Wonderful People, the French :^)

Discussion in 'Politics' started by TGregg, Jul 1, 2003.

  1. TGregg


  2. sunnie


    Please warn me beforehand of the potential hazard of barfing up my dinner....

    I had just eaten and read your post....I gagged and almost lost it.....

    There is no excuse/reason for those actions....but then again, what would we expect from frogs....

    simply disgusting, if you ask me...:mad:
  3. The Evil, Saddam-sympathizing Frogs forget who liberated em from the Nazis... if it wasn't for the USA, the Evil French would be eating frankfurters and drinking Heineken instead of eating amphibian legs and drinking red wine produced by grapes crushed by the feet of smelly old Frenchmen (actually, that sounds like a great swap... we did the French no favors by liberating em)...
  4. opw


    Sorry, but as a dutchman I have to protest to this.

    Heineken is not German, it is Dutch!!!:D
  5. Ooops... my apologies Brother opw...
  6. msfe


  7. Of course, Post-Isamic Arabs contribute extremely little to science, civilization, etc. Much of it just borrowed from the Egyptians, Indians, etc.
    ...despite all their claims.
  8. As far as the French, let's just say that the people of every nation have some sort of collective mental disorder
    ....or else their country would be a utopia.

    Our collective mental disorder: we eat too much.
    Never in the histroy of the world have there been soo many obese people per-capita as their are in America.

    Oh yeah, and we also have too many Blame-America-First bleeding heart liberals like candletrader.
  9. msfe



    (Died 840 A.D.)

    Abu Abdullah Mohammad Ibn Musa al-Khawarizmi was born at Khawarizm (Kheva), south of Aral sea. Very little is known about his early life, except for the fact that his parents had migrated to a place south of Baghdad. The exact dates of his birth and death are also not known, but it is established that he flourished under Al- Mamun at Baghdad through 813-833 and probably died around 840 A.D.

    Khawarizmi was a mathematician, astronomer and geographer. He was perhaps one of the greatest mathematicians who ever lived, as, in fact, he was the founder of several branches and basic concepts of mathematics. In the words of Phillip Hitti, he influenced mathematical thought to a greater extent than any other mediaeval writer. His work on algebra was outstanding, as he not only initiated the subject in a systematic form but he also developed it to the extent of giving analytical solutions of linear and quadratic equations, which established him as the founder of Algebra. The very name Algebra has been derived from his famous book Al-Jabr wa-al-Muqabilah. His arithmetic synthesised Greek and Hindu knowledge and also contained his own contribution of fundamental importance to mathematics and science. Thus, he explained the use of zero, a numeral of fundamental importance developed by the Arabs. Similarly, he developed the decimal system so that the overall system of numerals, 'algorithm' or 'algorizm' is named after him. In addition to introducting the Indian system of numerals (now generally known as Arabic numerals), he developed at length several arithmetical procedures, including operations on fractions. It was through his work that the system of numerals was first introduced to Arabs and later to Europe, through its translations in European languages. He developed in detail trigonometric tables containing the sine functions, which were probably extrapolated to tangent functions by Maslama. He also perfected the geometric representa- tion of conic sections and developed the calculus of two errors, which practically led him to the concept of differentiation. He is also reported to have collaborated in the degree measurements ordered by Mamun al-Rashid were aimed at measuring of volume and circumference of the earth.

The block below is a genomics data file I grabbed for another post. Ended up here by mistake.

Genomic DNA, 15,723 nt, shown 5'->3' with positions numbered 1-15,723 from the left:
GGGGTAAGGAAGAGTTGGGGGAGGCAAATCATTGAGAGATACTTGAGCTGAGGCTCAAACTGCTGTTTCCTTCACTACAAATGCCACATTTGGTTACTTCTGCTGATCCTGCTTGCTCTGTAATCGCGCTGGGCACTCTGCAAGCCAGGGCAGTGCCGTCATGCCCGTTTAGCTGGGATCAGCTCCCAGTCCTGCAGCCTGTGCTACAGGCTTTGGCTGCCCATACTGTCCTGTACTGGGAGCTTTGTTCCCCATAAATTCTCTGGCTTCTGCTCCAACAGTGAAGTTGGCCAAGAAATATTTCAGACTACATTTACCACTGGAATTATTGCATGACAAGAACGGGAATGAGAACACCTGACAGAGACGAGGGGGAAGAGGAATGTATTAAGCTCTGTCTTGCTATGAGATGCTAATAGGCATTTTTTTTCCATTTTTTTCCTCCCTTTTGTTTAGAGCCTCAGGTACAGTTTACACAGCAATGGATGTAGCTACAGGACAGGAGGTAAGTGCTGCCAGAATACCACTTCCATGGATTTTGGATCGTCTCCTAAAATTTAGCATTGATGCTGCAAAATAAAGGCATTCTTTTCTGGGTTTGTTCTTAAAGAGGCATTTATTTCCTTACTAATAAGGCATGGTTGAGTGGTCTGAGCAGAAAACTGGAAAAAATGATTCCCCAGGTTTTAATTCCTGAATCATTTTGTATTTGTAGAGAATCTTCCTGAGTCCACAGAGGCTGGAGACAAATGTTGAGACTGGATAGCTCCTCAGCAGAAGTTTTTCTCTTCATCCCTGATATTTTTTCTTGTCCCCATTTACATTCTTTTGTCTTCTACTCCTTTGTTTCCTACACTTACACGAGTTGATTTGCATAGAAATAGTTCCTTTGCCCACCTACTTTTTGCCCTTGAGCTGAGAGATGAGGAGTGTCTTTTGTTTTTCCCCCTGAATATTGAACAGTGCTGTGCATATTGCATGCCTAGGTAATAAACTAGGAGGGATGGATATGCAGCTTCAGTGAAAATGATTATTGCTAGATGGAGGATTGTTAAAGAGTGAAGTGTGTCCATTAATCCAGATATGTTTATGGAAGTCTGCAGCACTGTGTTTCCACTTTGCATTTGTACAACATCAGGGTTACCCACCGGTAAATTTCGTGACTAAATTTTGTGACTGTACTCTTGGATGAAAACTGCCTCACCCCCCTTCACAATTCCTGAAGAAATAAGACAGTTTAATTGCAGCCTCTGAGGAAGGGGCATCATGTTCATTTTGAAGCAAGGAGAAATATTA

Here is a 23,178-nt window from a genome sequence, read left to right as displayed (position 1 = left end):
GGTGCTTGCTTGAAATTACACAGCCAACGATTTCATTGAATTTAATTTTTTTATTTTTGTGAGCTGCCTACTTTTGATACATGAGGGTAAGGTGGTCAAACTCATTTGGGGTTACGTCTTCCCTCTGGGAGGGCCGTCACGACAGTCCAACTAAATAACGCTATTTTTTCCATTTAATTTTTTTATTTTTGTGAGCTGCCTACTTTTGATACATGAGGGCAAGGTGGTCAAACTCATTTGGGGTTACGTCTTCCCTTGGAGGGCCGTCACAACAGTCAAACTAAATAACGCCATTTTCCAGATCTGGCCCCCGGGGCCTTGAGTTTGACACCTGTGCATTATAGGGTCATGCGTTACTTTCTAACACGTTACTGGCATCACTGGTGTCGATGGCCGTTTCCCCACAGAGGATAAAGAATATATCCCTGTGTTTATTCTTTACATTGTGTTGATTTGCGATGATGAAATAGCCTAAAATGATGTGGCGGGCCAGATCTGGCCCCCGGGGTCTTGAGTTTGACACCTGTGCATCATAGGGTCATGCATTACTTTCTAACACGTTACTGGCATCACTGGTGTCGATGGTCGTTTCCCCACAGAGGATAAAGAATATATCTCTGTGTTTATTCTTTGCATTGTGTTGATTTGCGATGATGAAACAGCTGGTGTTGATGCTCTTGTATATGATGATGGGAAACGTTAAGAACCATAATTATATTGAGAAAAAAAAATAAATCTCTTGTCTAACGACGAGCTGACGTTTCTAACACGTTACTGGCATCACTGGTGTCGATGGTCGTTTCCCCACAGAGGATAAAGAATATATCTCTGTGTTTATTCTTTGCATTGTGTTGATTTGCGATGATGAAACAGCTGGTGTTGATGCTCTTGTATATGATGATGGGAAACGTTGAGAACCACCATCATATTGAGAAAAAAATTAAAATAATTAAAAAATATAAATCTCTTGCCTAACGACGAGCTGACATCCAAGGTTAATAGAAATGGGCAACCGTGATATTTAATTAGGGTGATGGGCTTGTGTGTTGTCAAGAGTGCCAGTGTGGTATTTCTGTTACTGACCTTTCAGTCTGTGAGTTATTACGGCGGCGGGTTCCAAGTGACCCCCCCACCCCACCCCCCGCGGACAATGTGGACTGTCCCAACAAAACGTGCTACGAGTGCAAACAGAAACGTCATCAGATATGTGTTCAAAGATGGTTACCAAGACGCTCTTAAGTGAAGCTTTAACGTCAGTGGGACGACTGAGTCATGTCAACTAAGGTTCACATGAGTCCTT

The development of astronomical tables by him was a signifi- cant contribution to the science of astronomy, on which he also wrote a book. The contribution of Khawarizmi to geography is also outstanding, in that not only did he revise Ptolemy's views on geography, but also corrected them in detail as well as his map of the world. His other contributions include original work related to clocks, sun-dials and astrolabes.

    Several of his books were translated into Latin in the early 12th century. In fact, his book on arithmetic, Kitab al-Jam'a wal- Tafreeq bil Hisab al-Hindi, was lost in Arabic but survived in a Latin translation. His book on algebra, Al-Maqala fi Hisab-al Jabr wa-al- Muqabilah, was also translated into Latin in the 12th century, and it was this translation which introduced this new science to the West "completely unknown till then". He astronomical tables were also translated into European languages and, later, into Chinese. His geography captioned Kitab Surat-al-Ard, together with its maps, was also translated. In addition, he wrote a book on the Jewish calendar Istikhraj Tarikh al-Yahud, and two books on the astrolabe. He also wrote Kitab al-Tarikh and his book on sun-dials was captioned Kitab al-Rukhmat, but both of them have been lost.

    The influence of Khawarizmi on the growth of science, in general, and mathematics, astronomy and geography in particular, is well established in history. Several of his books were readily translated into a number of other languages, and, in fact, constituted the university text-books till the 16th century. His approach was systematic and logical, and not only did he bring together the then prevailing knowledge on various branches of science, particularly mathematics, but also enriched it through his original contribution. No doubt he has been held in high repute throughout the centuries since then.
    #10     Jul 2, 2003